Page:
So how do the ministers judge whether someone is ready or not to be a leader in the community? I can only answer this for myself. I guess that's what makes the 'group mind' of the Clergy Council so important when it comes to decisions like this - because we all look for different things. And it also depends if you mean leadership within the church or in the general neo-pagan community.
That said, this is what I came up with off the top of my head.
1. Minister's training is NOT therapy. If you need therapy, get it before you start the training - it's not fair to the teachers or the other students to wait while you figure out if this is where you're supposed to be or not. If you exhibit behavior, habits, addictions, etc. that might one day hinder you in being of service to others, take a cue. Knowing and working within our limitations is just as important as being a 'leader'.
2. Dependability. Showing up ON TIME, and that does NOT mean Pagan Standard Time. Being ready to do whatever needs to be done without quibble or complaint. You don't get to choose what you like to do, you do what needs to be done and grow to like that...not the other way around.
3. Responsibility. If you cannot create a mundane life that provides for all your needs without burdening other people, you're not ready to be a leader. If you cannot get and hold a job, provide or arrange for regular transport to where you need to go (like figuring out a bus schedule) or are chronically unemployed, or just generally don't do what you say you will do, you cannot expect to be taken seriously as a role model for leadership.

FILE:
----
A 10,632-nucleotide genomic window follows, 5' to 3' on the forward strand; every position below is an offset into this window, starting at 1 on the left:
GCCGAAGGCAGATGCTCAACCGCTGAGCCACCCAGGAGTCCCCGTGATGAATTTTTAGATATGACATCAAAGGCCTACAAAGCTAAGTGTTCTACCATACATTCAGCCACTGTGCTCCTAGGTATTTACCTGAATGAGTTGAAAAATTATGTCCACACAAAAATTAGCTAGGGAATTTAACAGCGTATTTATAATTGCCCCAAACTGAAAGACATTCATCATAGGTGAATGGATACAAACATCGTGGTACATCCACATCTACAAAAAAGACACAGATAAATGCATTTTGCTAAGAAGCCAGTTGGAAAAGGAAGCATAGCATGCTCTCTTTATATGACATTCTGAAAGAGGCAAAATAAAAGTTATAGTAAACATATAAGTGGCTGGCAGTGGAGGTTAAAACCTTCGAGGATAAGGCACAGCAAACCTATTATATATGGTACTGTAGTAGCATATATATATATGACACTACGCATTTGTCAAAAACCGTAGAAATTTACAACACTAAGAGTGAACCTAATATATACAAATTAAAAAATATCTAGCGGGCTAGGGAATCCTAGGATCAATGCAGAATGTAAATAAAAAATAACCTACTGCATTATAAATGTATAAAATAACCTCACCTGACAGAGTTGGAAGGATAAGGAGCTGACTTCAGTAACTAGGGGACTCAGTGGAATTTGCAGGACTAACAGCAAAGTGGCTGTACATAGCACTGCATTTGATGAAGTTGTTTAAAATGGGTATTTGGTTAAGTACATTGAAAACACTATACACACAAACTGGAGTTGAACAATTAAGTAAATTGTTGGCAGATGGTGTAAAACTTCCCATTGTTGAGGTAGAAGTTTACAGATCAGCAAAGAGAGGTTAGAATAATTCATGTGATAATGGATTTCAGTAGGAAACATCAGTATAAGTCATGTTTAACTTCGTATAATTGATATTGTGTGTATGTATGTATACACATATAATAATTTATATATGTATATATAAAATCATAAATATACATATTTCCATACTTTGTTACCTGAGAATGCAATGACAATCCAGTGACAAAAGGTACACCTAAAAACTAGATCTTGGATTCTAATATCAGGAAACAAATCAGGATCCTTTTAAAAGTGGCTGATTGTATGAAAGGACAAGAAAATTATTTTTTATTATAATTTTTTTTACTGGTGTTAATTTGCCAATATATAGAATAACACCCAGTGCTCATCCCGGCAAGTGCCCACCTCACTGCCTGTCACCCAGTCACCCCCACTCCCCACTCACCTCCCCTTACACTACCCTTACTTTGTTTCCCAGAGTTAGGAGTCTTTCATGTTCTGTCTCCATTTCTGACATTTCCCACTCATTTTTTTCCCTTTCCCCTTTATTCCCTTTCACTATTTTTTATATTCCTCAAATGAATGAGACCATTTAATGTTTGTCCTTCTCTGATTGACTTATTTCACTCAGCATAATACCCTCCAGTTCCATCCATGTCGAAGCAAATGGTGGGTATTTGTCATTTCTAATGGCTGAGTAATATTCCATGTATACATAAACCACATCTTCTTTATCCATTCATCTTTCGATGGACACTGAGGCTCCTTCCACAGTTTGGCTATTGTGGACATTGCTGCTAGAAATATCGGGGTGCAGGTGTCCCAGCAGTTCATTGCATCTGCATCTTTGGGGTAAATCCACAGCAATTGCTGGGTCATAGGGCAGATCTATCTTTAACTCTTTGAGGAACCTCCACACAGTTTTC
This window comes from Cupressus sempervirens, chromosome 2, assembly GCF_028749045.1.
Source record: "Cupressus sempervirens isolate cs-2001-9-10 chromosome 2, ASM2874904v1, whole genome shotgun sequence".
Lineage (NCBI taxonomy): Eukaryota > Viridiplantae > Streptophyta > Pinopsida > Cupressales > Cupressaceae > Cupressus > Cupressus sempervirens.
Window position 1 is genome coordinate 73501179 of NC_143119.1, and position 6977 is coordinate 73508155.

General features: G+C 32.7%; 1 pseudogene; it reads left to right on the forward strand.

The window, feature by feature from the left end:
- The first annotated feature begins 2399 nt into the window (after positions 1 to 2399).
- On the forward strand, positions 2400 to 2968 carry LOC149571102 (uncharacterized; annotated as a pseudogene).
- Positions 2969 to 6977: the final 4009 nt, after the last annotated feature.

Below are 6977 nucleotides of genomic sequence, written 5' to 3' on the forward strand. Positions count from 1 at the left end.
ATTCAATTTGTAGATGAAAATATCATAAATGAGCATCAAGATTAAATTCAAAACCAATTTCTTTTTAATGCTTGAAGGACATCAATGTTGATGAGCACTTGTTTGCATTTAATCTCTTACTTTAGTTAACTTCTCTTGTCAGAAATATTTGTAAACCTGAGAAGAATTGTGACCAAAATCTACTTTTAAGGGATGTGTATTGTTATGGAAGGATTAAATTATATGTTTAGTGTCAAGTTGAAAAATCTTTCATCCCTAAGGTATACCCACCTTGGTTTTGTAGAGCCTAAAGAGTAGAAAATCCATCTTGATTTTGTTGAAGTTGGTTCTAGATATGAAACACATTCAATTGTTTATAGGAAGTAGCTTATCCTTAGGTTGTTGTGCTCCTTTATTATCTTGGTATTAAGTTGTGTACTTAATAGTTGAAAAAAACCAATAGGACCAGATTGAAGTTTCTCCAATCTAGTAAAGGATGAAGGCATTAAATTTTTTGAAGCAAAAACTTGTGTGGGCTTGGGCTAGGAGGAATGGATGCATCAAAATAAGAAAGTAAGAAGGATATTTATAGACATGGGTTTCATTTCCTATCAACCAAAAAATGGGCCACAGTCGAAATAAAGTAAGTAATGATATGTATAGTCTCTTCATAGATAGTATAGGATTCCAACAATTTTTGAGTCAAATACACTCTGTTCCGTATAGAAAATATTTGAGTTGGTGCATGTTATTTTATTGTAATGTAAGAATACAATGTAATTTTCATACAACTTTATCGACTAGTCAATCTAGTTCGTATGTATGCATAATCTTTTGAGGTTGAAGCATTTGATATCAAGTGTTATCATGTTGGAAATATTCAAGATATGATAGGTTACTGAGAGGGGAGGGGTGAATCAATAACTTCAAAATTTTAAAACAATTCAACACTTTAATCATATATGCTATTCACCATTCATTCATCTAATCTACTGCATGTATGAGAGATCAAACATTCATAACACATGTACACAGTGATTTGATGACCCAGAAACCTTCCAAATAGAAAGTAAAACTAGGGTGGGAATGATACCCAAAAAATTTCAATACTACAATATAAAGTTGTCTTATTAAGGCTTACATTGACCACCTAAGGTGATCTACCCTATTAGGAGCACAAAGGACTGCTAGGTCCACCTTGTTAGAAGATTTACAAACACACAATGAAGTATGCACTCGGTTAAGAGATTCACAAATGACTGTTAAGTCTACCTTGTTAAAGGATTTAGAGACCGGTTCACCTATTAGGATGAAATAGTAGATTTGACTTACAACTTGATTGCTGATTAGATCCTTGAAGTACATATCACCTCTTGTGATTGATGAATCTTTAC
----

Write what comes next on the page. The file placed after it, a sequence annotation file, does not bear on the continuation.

In this one thing, the pagan community and the outside world are the same. If you are unemployable in the outside world - what could you possibly have to offer in a leadership role? That said, there is NO SHAME in occupying a support role - in fact, there are far more of those needed than there are people to go around! People emulate leaders. Look in the mirror and decide if you would be embarrassed if the whole world decided to be just like you.